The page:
Reports are circulating that Germany plans to ban telecom operators in the country from using specific components made by Chinese vendors Huawei and ZTE in 5G networks. As it stands, Huawei accounts for 59% of Germany’s 5G network equipment (RAN), so removing it would be a sizeable task.
According to Reuters, a government source has said the ban could include “components already built into the networks,” something that would be costly for operators.
Though not yet confirmed, a German interior ministry spokesperson noted that a “general review” was being carried out on telecom tech suppliers in comments to the news agency. The country is also in the middle of a broader re-evaluation of its relationship with China.
“The main change is that these strict checks for potential security risks now also apply to the existing components in telecommunications networks,” the spokesperson told Reuters. Operators would also not be compensated for any parts that would be ripped out of the network interior ministry paper on the review.
If Germany does ban Huawei, it will be following a trend which has seen European ban or heavily control the use of equipment from Chinese vendors.
Germany’s digital economy is heavily dependent on Chinese infrastructure
Huawei is in more than half of Germany’s 5G infrastructure, according to figures from telecoms industry experts Strand Consult, and this means it has a big influence on the country’s digital economy.
According to analyst John Strand, founder of Strand Consult, this is a concern for Germany, which could see its networks effectively turned off if tensions with Beijing were to escalate.
“In practical terms, the Chinese can either turn off the German networks or then can stop delivering software updates for the equipment they have supplied in Germany,” he tells Tech Monitor. “It is a ‘here and now effect’ that will have a very big effect on Germany and the rest of the EU.”
China could also stop updating the software in the infrastructure, having the same effect over a longer period. “This is what I call the slow death or slow shutdown of digital Germany,” Strand says.
These fears have been heightened in the aftermath of Russia’s war on Ukraine. Four months before the war, the previous German government had claimed in an assessment of the Nord Stream 2 gas pipeline that the country’s energy supplies “won’t be jeopardised” by the increased dependency on Russian gas, but this proved not to be the case.
Germany is now considering what it would mean if something similar happened with China.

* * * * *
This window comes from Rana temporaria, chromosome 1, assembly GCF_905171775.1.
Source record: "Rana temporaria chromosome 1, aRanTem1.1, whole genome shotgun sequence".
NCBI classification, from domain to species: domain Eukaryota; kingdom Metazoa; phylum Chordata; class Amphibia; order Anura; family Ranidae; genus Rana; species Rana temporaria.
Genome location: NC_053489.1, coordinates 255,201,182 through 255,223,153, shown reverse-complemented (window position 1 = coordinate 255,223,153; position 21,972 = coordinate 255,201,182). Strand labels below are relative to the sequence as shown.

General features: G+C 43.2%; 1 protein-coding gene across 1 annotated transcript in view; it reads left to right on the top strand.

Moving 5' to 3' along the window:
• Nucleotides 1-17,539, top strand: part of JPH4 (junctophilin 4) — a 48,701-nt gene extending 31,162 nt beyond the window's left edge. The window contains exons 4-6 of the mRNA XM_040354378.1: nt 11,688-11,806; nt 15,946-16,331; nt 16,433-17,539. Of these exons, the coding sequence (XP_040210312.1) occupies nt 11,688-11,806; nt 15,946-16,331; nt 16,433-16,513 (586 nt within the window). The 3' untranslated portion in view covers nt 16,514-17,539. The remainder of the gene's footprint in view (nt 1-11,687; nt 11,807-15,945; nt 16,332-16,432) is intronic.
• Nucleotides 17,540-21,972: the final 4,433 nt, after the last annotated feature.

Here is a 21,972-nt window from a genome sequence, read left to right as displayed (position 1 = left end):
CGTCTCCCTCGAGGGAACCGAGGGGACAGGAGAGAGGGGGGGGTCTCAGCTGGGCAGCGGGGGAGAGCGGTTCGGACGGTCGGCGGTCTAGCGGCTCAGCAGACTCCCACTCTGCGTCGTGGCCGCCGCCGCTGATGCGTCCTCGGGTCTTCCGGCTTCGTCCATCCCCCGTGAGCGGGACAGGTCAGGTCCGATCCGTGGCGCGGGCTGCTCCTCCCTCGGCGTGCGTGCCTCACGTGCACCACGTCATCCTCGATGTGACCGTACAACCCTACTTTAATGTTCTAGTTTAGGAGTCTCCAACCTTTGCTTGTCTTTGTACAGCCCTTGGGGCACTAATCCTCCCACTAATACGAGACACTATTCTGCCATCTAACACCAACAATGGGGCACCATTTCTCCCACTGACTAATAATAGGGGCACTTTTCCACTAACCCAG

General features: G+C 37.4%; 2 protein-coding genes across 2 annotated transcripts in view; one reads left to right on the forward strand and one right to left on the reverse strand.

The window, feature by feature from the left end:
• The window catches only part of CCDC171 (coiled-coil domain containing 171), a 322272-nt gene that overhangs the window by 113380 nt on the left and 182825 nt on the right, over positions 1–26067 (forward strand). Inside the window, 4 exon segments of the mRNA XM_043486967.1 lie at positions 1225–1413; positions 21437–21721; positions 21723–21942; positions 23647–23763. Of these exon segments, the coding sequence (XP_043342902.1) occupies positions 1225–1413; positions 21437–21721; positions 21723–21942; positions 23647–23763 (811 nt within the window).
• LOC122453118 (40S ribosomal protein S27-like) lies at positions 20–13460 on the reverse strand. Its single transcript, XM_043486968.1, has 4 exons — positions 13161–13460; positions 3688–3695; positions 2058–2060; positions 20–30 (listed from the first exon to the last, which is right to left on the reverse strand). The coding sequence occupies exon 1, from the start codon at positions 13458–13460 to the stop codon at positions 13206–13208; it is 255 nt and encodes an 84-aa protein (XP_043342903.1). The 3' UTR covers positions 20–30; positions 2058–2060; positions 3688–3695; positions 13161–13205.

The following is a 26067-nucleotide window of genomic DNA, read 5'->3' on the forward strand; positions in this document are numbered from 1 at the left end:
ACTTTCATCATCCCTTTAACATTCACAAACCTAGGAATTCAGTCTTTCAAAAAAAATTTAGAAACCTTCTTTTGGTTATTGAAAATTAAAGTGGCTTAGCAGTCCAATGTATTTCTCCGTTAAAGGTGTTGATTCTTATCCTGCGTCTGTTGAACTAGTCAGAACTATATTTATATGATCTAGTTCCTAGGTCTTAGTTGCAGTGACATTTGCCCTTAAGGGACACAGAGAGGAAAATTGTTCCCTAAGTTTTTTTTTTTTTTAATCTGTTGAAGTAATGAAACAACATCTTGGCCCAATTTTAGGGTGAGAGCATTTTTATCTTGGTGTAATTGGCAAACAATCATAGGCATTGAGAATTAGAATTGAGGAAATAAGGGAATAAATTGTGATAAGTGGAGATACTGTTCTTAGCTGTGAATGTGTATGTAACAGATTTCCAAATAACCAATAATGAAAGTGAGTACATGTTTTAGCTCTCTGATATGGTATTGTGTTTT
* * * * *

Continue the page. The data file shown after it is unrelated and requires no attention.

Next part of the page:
“I usually refer to Germany as the country that did not understand the challenges associated with using Chinese infrastructure to build the foundations of the digital society before experiencing what dependence on Russian gas meant,” Strand says.
EU is already putting its foot down on Chinese tech companies
As part of its digital strategy, the EU is already clamping down on what it sees to be “untrusted vendors.”
While it doesn’t mention Huawei or ZTE by name, the European Commission has been vocal in its stance on Chinese companies operating within its member states. In February, the Bloc banned the app TikTok from its corporate devices citing security concerns and internal commissioner Thierry Breton has warned Byte Dance, the parent company, that it must abide by EU rules or face being banned.
Many EU countries have already made themselves independent from Huawei or are in the process of doing so, according to Strand, with France, Denmark, Sweden, Norway and others leading the way.
The UK has also banned Huawei from its 5G networks, serving notice to operators in the country that they have to remove and replace all equipment by 2027.
However, some are being left behind: “Right now we have some big countries that have not understood [the risks posed by Chinese vendors] such as Germany, Poland, Austria and Italy,” Strand told Tech Monitor.
Germany will not impose sanctions on China
The political situation between Germany and China, as well as the rest of the EU, won't go the same way as Russia, says Strand, because of the size and power of the Chinese state.
"Germany has put itself and the rest of the EU in a situation where it does not have the muscle to impose sanctions on China in the event of the invasion of Taiwan," he explained. "The German government knows that and the Chinese know that.
"The dependence on Russian gas was the trailer for the horror movie about how China can shut down Germany tomorrow," he continues. "It is not only a problem for Germany, but it is also a huge problem for the EU and the free world, which is very dependent on Germany."
Germany makes up 29% of the EU's GDP and 20% of the EU's population. According to Strand Consult, it is "significantly more dependent" on Chinese infrastructure than Germany has been on Russian gas.
A spokesperson from Huawei told Tech Monitor that it wouldn't comment on speculation: “Huawei has a strong security record in Germany and around the world for over 20 years," they said.
"Huawei believes that there should an objective and factual discussion about how risks in cyberspace can be mitigated. This approach includes clear standards, certifications and verifications. The consensus among the vast majority of security experts is that restrictions of a reliable supplier with a strong security record will not make infrastructure more secure.